What is the Problem?

JavaScript isn’t always the easiest language to use in a class based manner. While there’s a number of reasons for this, I’m going to solve one of the more annoying problems here today.

That problem is namespaces. In class based programming it’s a good idea to namespace your classes. That way if your project uses two different code packages that both have a class named Shape you don’t have them overriding each other. That’s because one package attached all their classes to the namespace mynamespace and the other to anotherns which means that there actually is no Shape class, but instead theres a mynamespace.Shape class and a anotherns.Shape class. Namespaces are usually very proprietary to keep them unique and keep conflicts down. This can even be done multiple levels deep for organizational purposes; ex: com.mynamespace.Shape

This is a good system. Except...in JavaScript it’s a bit clunky. See, in JS that’s not an intended native functionality...it’s just a way we happen to use the language to fake it (we make objects and attach our “classes” to them as properties). So therefore while other languages have good ways to deal with namespaces, JS doesn’t (at least nothing cross-browser yet). That leads to having to type out the entire namespace and class name each time you utilize a class. In many other languages you can just do something like import com.mynamespace.ClassName; and then forevermore be able to just refer to the class name itself such as var a = new ClassName(); (because you’ve specified which class you want to be the one used globally). Or likewise you can use entire packages like import com.mynamespace.*; and use every class with that namespace for simpler usage. But in JS we’re just kinda stuck going var a = new com.mynamespace.ClassName(); to instantiate or com.mynamespace.ClassName.staticMethod(); to utlize static methods, etc. One example of this that I’ve found particularly annoying is using the CreateJS package of classes. For every instance I make or static anything I access I’ve got to type createjs. all over again...and I forget to a lot.

The Solution

The solution is a little function I wrote that takes care of this. You can basically call it on classes with namespaces and then just use the class name from then on. It’s as simple as use_namespace("com.namespace.ClassName"); and then you can use new ClassName() or access ClassName.staticvar all you want.

Not only that, but it supports the * wildcard. So if you want to use all of createjs at once just use use_namespace("createjs.*"); and now Stage, Shape, Tween etc are all easy to use.

It also has a neat feature where if you’ve got 2 same class names in different namespaces you can use them both and give a nickname to one of them. For example if you’re already using a Shape class and you want to use another one you can use use_namespace("com.namespace.Shape", "OtherShape"); and now you can instantiate new OtherShape() to access that particular class.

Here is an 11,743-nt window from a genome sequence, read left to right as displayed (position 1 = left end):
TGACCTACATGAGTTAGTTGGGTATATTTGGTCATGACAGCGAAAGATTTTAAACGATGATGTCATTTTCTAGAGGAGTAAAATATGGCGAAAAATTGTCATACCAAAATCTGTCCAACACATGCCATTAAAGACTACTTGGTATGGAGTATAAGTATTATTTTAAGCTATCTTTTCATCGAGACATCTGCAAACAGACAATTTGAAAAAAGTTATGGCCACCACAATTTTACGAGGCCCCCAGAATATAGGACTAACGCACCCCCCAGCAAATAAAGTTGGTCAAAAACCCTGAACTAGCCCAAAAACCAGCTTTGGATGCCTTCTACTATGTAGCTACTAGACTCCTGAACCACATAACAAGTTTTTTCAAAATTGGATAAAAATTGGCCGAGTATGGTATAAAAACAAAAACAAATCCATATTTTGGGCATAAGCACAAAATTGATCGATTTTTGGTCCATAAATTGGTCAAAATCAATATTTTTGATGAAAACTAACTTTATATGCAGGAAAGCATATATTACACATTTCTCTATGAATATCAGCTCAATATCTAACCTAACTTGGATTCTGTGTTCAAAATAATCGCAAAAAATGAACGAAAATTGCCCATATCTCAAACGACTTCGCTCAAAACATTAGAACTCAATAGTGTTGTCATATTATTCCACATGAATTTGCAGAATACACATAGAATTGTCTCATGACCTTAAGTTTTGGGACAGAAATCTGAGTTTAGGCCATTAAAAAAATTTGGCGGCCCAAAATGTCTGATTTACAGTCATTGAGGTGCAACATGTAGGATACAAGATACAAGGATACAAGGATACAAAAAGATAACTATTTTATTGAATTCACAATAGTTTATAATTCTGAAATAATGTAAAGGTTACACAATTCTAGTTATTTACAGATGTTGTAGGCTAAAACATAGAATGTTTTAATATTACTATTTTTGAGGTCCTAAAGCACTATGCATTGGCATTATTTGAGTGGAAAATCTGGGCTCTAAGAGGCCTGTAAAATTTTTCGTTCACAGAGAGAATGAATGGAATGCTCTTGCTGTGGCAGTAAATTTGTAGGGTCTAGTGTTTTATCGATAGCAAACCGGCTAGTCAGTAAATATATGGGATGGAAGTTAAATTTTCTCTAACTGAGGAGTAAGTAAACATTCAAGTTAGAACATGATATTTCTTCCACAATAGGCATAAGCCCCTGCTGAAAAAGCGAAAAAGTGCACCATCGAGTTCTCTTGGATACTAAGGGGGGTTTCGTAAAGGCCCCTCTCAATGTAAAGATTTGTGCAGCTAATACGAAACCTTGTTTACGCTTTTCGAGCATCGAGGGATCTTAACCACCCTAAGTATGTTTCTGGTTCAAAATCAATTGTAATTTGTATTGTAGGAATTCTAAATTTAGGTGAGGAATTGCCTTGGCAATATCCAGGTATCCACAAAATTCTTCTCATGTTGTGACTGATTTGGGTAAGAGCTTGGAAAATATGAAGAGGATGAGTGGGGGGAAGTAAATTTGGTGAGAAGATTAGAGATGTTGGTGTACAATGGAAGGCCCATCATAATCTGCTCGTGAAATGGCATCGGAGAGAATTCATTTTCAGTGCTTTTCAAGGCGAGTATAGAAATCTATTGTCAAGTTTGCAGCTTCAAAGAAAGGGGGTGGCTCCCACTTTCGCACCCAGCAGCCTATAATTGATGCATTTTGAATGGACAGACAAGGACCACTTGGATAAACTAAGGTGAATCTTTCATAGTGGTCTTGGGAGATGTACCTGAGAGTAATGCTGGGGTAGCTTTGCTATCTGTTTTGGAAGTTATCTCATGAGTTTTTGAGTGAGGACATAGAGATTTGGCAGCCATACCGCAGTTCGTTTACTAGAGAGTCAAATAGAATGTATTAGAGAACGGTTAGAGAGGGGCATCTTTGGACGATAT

Without further ado here’s the function in semi-readable form:

// Free under MIT License | for info: http://mbmedia.cc/stuff/use_namespace
function use_namespace(ns,cl,g)
    "use strict";
    g = g || window;
    var a = ns.split('.');
    if (a.length == 1) return;
    var l = cl || a[a.length-1];
    var m = a.pop();
    var b = g[a.shift()];
        b = b[a.shift()];
    if (l !== '*')
        g[l] = b[m];
    else {
        for (var c in b)
            g[c] = b[c];

and in more mini-form:

// Free under MIT License | for info: http://mbmedia.cc/stuff/use_namespace
function use_namespace(ns,cl,g){"use strict";g=g||window;var a=ns.split('.');if(a.length==1)return;var l=cl||a[a.length-1];var m=a.pop();var b=g[a.shift()];while(a.length>0)b=b[a.shift()];if(l!=='*')g[l]=b[m];else{for(var c in b)g[c]=b[c];}}

Yes, you must leave the comment there when you use it. Why? Simple: because I want this to spread and become common. Because when that happens code package builders can start using more complex namespaces with better organizational patterns which leads to being able to do more stuff easily...and technically that could change JavaScript for the better all around. So when someone sees some code with all this use_namespace stuff and finds the function I want them to be able to go here and learn about it and use it! It’s just a comment in the code, and leaving in the comment header is pretty standard for MIT license stuff...so that shouldn’t hinder you at all in using it.

More Info

  1. Note that the original namespace usage is still available, it doesn’t remove it. After using this you can access the class the short or long ways.

  2. Notice there’s a third argument. That’s for manually determining the global object. Not all environments use window, so if yours doesn’t then you can manually supply your global object via the third argument.

  3. Keep mind that this is to be used by end users of large code packages, not necessarily creators of them. If you call this function in your code package then you’re basically as good as un-namespacing all your classes for anyone who uses your code lib. Only THEY know which classes they want to access in such a global fashion! You can’t do it for them, that defeats the purpose!